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Drake after Two Years: “Barely Famous”

Drake cool ducky logoWe released Drake (“Data workflow tool, like a ‘Make for data’”) two years ago. The impetus behind Drake was the classic “scratch your own itch”. We craved a text-based data workflow tool that would make it easier to build and manage our data processing tasks.

We open sourced Drake in the hope that others would find it useful and maybe even be willing to help. We were delighted when the original blog post attracted attention. A fair number of relevant bug reports and feature requests flowed in. “Are you awash in fame and fortune?” my boss, Boris, asked me. “No,” I replied, “we’re awash in github tickets.” Most exciting, over the past two years we’ve seen substantial bug fixes and contributions to the project from outside Factual. This includes S3 support and a Clojure front end (thanks, all!).

Early on we applied Drake internally with an almost reckless abandon, trying it out on just about any project that looked even remotely like a data workflow. Over time, however, we developed a better feel for the strengths and weaknesses of Drake’s design choices.

Drake makes it refreshingly easy to spin up proof of concepts. We like to use Drake to express evolving data workflows that will be shared across a wide team. And Drake is especially useful for tying together heterogeneous scripts and command line calls, thereby taming an otherwise hodgepodge of tasks. We also like Drake for helping us manage chains of Hadoop jobs that relate to each other.

On the other hand: we’ve found Drake is not great if you just need to glue together some existing same-language code. That can usually be done more simply by staying within the borders of that language. Doubly so if you plan to share your work with others who don’t already know and understand Drake workflows.

Also, Drake does not fully answer all problems in the data workflow space. A leading example: how to manage long running tasks? For tasks that take a long time and do a large amount of work, you often want features like resumability and trackability. At Factual, we have a custom built task management service called Vineyard that addresses these and other similar issues for us. We have glue that allows Vineyard and Drake to work together in various ways, but Drake out-of-the-box doesn’t offer these kinds of features for long running tasks.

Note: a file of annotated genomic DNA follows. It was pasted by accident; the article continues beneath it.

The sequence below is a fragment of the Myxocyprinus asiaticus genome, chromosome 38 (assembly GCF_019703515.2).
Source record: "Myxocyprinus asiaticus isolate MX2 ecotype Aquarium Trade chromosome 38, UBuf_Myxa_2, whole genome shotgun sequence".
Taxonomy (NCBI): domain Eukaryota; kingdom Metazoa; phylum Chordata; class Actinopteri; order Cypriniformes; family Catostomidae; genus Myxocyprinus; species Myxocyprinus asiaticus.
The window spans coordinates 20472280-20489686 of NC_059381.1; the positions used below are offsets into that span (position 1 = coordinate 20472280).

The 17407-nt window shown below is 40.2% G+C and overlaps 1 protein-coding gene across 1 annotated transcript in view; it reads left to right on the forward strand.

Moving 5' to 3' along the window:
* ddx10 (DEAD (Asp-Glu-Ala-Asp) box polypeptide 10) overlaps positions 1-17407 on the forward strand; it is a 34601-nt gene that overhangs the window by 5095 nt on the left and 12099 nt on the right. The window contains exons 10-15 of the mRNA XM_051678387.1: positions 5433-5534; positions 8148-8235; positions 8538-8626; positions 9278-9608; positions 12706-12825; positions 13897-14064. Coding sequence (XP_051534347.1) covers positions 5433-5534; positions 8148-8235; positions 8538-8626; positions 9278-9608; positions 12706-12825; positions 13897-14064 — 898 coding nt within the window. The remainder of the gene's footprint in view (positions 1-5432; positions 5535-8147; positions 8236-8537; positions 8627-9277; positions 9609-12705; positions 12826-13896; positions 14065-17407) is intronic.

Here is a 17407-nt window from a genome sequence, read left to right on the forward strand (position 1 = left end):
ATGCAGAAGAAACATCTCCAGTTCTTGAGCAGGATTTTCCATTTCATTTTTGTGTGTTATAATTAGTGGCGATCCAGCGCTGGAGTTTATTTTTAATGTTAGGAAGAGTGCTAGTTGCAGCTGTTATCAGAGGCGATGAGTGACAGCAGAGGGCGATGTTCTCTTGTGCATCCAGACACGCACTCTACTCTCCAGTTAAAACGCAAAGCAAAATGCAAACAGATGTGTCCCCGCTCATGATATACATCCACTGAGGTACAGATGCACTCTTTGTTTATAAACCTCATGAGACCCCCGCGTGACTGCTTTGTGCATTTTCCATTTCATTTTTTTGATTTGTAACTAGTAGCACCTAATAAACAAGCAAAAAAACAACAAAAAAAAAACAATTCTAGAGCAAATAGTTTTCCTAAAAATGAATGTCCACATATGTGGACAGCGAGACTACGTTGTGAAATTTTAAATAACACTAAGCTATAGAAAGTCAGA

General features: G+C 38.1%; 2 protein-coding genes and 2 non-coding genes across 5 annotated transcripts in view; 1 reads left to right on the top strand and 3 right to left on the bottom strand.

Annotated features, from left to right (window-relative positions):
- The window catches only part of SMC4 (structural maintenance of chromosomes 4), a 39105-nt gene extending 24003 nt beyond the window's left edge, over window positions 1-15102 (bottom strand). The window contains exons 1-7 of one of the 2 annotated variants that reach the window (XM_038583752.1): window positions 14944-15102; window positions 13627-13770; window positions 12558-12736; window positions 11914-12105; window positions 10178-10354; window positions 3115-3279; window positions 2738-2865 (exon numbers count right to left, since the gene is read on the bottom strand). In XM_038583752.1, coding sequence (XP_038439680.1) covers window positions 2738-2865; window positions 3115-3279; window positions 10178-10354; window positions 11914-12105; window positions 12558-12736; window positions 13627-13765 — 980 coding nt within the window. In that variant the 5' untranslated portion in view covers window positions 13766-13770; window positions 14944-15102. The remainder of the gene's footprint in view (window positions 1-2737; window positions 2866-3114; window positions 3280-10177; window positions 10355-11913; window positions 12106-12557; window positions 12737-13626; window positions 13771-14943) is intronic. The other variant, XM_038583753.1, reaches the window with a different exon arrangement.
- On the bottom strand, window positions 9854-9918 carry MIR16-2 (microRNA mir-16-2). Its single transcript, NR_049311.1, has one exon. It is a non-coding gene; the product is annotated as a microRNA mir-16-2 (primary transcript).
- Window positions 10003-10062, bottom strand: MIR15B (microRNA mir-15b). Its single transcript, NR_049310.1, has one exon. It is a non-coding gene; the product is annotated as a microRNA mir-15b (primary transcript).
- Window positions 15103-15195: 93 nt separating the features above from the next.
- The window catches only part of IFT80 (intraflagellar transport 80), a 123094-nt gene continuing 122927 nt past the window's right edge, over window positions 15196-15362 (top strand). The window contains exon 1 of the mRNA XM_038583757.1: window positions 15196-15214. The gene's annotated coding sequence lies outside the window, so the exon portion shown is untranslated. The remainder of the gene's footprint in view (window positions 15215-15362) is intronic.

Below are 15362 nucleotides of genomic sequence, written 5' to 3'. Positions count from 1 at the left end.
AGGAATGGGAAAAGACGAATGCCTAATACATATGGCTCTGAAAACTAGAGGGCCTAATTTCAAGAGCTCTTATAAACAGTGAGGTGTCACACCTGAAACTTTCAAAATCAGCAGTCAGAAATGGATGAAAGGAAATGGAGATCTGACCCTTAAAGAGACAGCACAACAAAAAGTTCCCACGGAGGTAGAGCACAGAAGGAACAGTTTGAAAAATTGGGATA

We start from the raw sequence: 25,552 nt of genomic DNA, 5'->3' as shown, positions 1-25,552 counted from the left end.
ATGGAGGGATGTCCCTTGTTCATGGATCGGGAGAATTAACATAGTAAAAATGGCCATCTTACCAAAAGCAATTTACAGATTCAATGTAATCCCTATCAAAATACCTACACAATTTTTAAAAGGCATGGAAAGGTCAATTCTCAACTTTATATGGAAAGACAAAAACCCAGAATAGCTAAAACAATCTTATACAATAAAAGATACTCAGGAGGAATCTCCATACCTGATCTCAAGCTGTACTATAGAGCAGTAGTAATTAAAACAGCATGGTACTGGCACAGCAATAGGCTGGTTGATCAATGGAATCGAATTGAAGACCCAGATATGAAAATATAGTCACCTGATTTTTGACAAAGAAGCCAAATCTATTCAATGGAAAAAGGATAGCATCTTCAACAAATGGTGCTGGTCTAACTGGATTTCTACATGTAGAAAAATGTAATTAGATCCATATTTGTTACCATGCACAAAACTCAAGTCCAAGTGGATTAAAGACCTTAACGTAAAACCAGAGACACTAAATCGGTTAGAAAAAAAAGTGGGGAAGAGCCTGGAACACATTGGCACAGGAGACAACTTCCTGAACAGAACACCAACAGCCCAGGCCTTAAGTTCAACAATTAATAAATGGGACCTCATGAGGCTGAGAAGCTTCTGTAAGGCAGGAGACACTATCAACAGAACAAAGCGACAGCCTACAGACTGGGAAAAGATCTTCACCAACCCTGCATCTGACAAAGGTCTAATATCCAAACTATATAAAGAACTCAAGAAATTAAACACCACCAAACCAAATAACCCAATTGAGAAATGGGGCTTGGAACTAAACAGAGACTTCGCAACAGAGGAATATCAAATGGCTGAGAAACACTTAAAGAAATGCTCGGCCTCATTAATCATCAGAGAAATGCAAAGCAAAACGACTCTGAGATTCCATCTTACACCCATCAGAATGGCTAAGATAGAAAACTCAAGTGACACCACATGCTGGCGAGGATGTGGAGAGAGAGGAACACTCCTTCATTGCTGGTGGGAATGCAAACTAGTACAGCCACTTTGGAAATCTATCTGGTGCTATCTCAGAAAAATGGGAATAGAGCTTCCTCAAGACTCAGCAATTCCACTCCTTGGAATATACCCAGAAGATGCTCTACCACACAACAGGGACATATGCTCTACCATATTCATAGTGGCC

Earlier this year Factual welcomed Clojure aficionado Alan Malloy to our engineering ranks. Alan showed interest in Drake and invested time and expertise in maintaining the codebase and responding to community requests. This was no surprise given Alan’s Clojure chops and generous willingness to help people. We invited Alan to become the primary owner of Drake’s codebase and it was super great that he accepted.

We hope that Drake’s future is bright and that the project continues to evolve to better serve users. We’re encouraged by the bit of traction that the project has seen so far – I like to think of Drake as “barely famous”: Drake was given its very own chapter in the recently published “Data Science at the Command Line”, and Artem’s YouTube tutorial for Drake has been viewed over 5,000 times, or as Artem puts it: “Since launch, people spent cumulative 639.8 hours watching Drake tutorial on Youtube, which is not Apache Hadoop, of course, but still pretty neat. :)”.

If you’re a current user of Drake, we hope you’ll let us know what you think and tell us what’s missing. If you’ve never used Drake but have always wanted a ‘Make for data’, we hope you’ll give it a go.

And if you’ve ever filed a ticket or, even better, sent us a pull request… Thank you!

Yours, Aaron Crow, Factual engineer and Drake contributor

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